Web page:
Syndromic Surveillance: The Boston Experience

Nov 07, 2013 | Guest Author

Julia E Gunn
Infectious Disease Bureau/Boston Public Health Commission, Massachusetts
November 7, 2013

Boston is the largest city in Massachusetts with a diverse population of over 600,000 that doubles during workdays. The city is home to many colleges and universities, historic sites and sports teams. Boston also has an international airport and a harbor. The Infectious Disease Bureau first deployed a syndromic surveillance system in 2004 in preparation for the Democratic National Convention. Our system has evolved from a focus on detecting bioterrorism events to support all hazard event detection. The Boston Syndromic Surveillance System has been used to identify problems of public health significance and provides situation awareness.

In preparation for the 2004 Democratic Convention, the Boston Public Health Commission (BPHC) deployed a syndromic surveillance system using CDC’s EARS application. The initial priority was to detect bioterrorism events. The city has nine acute care hospitals with ten emergency departments. The participation of all the Boston hospitals was critical for monitoring events of public health significance that may impact residents and non-residents alike. Less robust representation of healthcare facilities would result in a less complete picture.

The Boston Public Health Commission initally focused on the participation of all nine hospitals. Hospitals was asked to submit daily electronic files of all emergency department visits. Data elements included a unique identifier, visit date, chief complaints, age, gender, race/ethnicity, zip code and when available the first three ICD9 codes. A city regulation for syndromic surveillance reporting was passed to faciliate the implementation and receipt of data files. The system went live in July 2004. Experience with the system revealed that it had the potential to monitor other events of public health significance (influenza, injuries, carbon monoxide poisoning). A flexible chief complaint processing system was needed to support these other uses. We mapped 50,000 chief complaints into symptom categories that can be combined to make any needed syndrome that is then available for analysis. The creation of syndromes on the fly has allowed the Infectious Disease Bureau to provide valuable information during urgent situations.

The Boston Syndromic Surveillance System is routinely used for influenza surveillance. It provided critical information during H1N1 influenza pandemic in 2009. In 2012, illness associated with Coxsackie virus A6 was identified in the United States. The Boston Public Health Commission’s Infectious Disease Bureau was notified of potential cases. We queried our syndromic surveillance system for ICD9 codes associated with Coxsackie infections and confirmed that Boston was seeing increased activity. This information facilitated the collection of samples that confirmed the presence to Coxsackie A6 and the development of guidance to schools and day care centers. When carbon monoxide visits are identified, referrals are made to BPHC evironmental health program. On several occasions this follow up identifed blocked chimneys or malfunctioning heating systems that endangered the lives of residents in those dwellings. In April, 2013, syndromic surveillance allowed BPHC to monitor issues of concern related to the Boston marathon bombing. In October, 2013, the syndromic surveillance system provided the same valuable situational awareness when the Boston Red Sox won the World Series.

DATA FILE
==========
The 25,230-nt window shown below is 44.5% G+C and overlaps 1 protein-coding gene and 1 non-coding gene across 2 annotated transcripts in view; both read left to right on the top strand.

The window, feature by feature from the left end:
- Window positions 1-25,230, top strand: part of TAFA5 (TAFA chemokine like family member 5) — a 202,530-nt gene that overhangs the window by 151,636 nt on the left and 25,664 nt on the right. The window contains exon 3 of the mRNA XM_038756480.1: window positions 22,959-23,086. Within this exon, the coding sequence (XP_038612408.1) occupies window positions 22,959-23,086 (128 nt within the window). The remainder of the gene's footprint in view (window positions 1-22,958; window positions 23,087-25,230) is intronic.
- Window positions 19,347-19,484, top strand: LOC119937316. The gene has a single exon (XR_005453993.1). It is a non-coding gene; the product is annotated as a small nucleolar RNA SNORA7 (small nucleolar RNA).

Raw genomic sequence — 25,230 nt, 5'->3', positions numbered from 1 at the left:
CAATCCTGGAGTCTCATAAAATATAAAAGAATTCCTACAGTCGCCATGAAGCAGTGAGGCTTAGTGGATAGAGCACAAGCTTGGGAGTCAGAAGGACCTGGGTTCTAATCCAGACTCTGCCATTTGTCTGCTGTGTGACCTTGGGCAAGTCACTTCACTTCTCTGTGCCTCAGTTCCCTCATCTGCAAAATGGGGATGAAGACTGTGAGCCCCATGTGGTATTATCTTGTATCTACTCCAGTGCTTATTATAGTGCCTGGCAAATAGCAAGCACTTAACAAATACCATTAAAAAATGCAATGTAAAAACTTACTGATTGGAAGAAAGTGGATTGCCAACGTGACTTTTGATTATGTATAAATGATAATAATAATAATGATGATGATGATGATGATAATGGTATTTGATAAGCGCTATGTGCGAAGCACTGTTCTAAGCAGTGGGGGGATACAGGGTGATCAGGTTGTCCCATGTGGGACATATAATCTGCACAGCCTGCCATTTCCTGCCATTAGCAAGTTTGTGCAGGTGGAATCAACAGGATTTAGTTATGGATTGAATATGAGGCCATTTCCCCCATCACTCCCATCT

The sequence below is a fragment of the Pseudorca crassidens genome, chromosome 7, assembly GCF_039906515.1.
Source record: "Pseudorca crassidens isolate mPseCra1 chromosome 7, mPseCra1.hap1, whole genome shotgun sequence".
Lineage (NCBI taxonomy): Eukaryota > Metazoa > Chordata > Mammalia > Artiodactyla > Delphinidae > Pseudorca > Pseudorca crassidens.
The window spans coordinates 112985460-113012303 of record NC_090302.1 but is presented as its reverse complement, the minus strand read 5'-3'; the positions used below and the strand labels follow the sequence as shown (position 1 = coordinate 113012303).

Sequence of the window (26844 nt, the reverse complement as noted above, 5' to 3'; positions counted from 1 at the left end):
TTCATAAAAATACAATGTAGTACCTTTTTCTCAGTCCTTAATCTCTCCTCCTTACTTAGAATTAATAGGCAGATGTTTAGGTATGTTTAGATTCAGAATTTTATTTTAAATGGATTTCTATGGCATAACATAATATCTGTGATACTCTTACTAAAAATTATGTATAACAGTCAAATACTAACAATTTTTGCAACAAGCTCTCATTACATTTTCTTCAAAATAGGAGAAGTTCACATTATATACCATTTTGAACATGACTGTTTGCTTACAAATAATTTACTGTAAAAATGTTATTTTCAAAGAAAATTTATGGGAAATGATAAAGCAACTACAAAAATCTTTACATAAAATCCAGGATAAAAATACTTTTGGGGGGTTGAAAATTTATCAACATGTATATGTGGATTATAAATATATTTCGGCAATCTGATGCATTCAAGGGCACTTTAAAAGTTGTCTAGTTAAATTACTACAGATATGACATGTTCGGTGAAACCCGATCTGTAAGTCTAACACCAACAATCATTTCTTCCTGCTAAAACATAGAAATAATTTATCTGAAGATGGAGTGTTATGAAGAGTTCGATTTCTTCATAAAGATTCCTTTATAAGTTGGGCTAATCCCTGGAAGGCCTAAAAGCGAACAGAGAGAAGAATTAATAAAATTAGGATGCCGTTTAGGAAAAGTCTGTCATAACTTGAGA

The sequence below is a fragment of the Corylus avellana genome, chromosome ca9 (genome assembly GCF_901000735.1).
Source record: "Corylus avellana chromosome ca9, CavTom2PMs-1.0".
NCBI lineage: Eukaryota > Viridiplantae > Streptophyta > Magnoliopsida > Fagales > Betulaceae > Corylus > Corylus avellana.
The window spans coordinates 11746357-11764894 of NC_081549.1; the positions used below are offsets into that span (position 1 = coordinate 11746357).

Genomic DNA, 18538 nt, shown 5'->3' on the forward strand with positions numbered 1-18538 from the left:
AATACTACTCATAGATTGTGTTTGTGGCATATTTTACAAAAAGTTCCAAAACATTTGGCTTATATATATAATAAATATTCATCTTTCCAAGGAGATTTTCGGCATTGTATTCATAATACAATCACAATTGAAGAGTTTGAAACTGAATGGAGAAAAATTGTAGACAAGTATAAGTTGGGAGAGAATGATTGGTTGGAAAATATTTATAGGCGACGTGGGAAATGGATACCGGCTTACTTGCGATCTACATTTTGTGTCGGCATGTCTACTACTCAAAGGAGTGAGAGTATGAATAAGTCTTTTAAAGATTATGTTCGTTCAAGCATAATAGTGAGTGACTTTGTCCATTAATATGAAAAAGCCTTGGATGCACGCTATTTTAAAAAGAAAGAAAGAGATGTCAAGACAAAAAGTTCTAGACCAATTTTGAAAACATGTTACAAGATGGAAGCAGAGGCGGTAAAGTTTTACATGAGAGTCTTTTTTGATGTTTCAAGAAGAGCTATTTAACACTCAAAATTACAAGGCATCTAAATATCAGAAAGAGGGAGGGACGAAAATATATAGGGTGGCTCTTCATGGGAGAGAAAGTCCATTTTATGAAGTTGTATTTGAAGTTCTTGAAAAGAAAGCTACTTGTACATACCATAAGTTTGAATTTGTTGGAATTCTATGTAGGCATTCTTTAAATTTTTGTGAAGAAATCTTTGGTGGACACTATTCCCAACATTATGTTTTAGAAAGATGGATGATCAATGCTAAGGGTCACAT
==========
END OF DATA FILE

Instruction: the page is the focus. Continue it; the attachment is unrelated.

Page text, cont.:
Keys to the success of Boston’s syndromic surveillance system include: local reporting regulations, adaptable and flexible chief complaint processes, an all hazards approach, and the daily use of the system. Understanding the local context (events, weather, populations, reported cases) is essential for evaluating syndromic surveillance findings. Meaningful use provides the opportunity to increase the efficiency of data processing. Systems that analyze multiple data streams have the potential to improve valuable information that can be used by local health departments.


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